Introduction: “It’s all going to burn.” A young friend of mine would
greet all bad news about his possessions with that statement. What
happens to your stuff is unimportant, he thought, because it will
ultimately be destroyed. Does that make sense to you? Is that the
proper Christian attitude to have about possessions? Is that the
attitude we should have about our stewardship of the earth? How about
the care of our bodies? Let’s jump into our study of the Bible and
find out!

  1. Dominion

    1. Read Psalms 8:3-4. What is the logical answer to this
      question? (The logical answer is that “humans are
      unimportant.” It makes no sense that God would care about

    2. Read Psalms 8:5-8. What is God’s actual answer to the
      previous question? (Against all logic, God made us “a
      little lower” than those in heaven, gave us great glory
      and honor, and gave us dominion over the earth. God is

    3. Think a moment about the original question: What reason
      does God have to be concerned about us? What does this
      suggest about the nature of our dominion over the earth?
      (Against logic, God cares for us. This suggests that we
      need to care for the less important things over which God
      gives us dominion.)

    4. Read Genesis 1:26. When were humans given dominion over
      the earth? (From the beginning.)

      1. Read Genesis 1:29. What is part of the dominion over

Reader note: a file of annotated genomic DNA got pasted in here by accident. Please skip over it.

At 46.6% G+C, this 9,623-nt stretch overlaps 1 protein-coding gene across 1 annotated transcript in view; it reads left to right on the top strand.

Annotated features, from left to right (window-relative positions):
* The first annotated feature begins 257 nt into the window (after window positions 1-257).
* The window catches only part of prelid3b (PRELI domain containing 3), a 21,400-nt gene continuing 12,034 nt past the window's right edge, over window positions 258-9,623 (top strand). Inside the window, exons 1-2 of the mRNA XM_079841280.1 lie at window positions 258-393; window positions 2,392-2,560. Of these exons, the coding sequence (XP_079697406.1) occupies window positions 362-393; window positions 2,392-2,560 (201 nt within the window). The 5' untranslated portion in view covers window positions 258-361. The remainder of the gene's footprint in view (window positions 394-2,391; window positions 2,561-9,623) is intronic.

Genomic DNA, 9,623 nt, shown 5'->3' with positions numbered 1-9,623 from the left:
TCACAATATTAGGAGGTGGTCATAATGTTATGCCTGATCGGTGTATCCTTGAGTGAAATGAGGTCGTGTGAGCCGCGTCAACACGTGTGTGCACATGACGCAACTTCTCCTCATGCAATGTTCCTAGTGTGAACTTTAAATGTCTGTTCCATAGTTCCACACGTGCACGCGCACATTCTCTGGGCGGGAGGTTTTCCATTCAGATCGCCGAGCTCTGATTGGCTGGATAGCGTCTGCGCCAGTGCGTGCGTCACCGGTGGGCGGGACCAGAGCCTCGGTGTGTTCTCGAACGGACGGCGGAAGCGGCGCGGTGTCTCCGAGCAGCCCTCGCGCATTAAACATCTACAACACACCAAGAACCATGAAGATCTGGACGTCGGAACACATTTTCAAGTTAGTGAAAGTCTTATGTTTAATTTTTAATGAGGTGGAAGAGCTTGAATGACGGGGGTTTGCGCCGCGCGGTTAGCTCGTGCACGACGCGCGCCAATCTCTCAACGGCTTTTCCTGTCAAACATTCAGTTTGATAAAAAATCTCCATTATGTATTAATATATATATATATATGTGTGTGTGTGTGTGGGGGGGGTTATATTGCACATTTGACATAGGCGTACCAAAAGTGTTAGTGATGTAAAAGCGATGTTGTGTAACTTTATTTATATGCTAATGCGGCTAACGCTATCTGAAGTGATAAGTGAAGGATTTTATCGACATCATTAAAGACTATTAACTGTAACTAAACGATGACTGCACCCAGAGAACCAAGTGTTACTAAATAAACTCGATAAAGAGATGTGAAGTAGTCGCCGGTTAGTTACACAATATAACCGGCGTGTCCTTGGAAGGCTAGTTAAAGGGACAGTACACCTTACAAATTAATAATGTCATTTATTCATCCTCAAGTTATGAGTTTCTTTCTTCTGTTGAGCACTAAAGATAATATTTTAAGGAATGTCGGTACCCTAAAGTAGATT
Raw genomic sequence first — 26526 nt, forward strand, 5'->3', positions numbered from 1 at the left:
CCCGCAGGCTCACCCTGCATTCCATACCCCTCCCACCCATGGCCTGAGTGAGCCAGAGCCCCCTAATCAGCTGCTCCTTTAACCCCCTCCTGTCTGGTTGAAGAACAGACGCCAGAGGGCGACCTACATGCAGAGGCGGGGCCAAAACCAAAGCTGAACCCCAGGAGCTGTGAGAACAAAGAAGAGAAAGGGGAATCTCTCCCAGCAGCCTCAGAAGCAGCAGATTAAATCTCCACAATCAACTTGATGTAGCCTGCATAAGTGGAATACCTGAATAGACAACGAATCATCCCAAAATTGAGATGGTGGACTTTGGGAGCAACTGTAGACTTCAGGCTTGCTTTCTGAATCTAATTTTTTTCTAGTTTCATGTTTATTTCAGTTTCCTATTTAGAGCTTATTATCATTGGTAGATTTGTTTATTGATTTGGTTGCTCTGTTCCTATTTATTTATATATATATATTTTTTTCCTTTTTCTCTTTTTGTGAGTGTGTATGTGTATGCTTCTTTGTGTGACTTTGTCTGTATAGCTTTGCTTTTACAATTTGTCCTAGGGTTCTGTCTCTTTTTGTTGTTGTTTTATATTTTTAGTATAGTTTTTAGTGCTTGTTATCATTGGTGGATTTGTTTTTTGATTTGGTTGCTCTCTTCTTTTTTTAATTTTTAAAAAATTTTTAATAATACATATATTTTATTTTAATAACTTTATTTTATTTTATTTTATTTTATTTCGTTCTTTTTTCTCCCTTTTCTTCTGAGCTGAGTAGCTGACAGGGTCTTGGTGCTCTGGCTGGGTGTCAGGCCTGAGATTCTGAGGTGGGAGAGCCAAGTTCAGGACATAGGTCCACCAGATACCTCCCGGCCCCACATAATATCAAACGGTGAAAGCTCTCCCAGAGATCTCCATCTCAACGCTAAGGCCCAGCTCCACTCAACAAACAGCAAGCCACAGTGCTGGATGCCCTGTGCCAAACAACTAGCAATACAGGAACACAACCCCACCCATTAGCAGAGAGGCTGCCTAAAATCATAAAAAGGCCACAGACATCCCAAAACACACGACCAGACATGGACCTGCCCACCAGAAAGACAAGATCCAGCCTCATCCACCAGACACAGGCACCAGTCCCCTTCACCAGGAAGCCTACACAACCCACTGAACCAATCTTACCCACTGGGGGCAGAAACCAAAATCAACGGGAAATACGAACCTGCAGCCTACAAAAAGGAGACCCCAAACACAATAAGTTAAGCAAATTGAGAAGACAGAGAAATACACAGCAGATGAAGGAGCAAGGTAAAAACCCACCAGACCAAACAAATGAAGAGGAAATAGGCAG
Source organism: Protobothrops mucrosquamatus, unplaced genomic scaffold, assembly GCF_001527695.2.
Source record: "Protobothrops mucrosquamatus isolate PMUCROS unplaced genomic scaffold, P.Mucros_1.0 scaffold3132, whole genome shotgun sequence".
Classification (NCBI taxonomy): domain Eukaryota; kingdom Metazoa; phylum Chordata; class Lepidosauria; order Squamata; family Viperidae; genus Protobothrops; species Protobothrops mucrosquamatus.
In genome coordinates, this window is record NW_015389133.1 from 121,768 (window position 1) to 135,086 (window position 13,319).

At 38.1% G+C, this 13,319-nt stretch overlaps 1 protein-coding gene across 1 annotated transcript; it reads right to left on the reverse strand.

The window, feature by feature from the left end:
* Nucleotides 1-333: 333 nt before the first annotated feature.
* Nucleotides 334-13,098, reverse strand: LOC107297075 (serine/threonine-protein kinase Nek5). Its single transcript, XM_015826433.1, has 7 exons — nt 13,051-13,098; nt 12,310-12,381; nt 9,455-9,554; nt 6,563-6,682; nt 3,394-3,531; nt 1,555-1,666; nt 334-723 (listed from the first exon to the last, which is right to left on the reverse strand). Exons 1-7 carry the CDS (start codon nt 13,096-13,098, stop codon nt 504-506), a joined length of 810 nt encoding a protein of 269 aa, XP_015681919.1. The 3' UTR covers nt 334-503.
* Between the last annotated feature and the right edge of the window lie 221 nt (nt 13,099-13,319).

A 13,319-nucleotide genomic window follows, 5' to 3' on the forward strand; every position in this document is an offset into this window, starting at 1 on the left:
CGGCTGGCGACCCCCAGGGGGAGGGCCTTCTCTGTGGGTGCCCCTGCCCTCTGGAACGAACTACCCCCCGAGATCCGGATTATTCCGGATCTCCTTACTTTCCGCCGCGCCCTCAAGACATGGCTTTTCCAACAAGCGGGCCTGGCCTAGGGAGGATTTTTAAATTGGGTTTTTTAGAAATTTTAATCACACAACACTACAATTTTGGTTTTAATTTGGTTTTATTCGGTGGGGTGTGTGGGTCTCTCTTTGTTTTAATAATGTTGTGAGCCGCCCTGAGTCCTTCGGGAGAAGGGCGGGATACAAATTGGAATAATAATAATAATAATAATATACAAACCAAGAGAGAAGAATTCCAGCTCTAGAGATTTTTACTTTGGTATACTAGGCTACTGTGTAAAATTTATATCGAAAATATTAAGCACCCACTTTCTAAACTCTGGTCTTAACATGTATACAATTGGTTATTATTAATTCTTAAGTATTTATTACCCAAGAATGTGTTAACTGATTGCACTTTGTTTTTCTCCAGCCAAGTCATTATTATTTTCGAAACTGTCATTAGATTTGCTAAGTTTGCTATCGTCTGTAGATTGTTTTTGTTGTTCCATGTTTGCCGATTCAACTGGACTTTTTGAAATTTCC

the earth? (To eat from it.)

      2. Read Genesis 2:15. What is another part of the
        dominion over the earth? (To care for it.)

    5. Does the idea of both taking dominion over and taking care
      of the earth create some sort of conflict of interest? (My
      young daughter just leased a new car that is undisputedly
      better than mine! She has had four cars in her life: the
      first two I bought, and the last two she bought. I noticed
      that she took much better care of the cars she bought.
      This reflects the truth that we take better care of things
      we own, and even better care of things we worked hard to
      obtain. God gave us dominion over the earth in the hope
      that it would motivate us to take better care of it.)

    6. God has dominion over us and we have dominion over
      animals. God gave up His life for us. Should we be
      willing to give up our life for an animal? Should we
      consider animals to be our equal? (Read Genesis 9:1-3.
      This shows God’s priorities. Since it is proper to eat an
      animal for the benefit of a human, it is proper to prefer
      humans over animals when their interests conflict.)

      1. Was there a necessary conflict here between humans
        and animals? Couldn’t humans continue to be
        vegetarians, thus leaving animals alone?

      2. Notice again Genesis 9:2. Does this suggest a
        fundamental change in the relationship between humans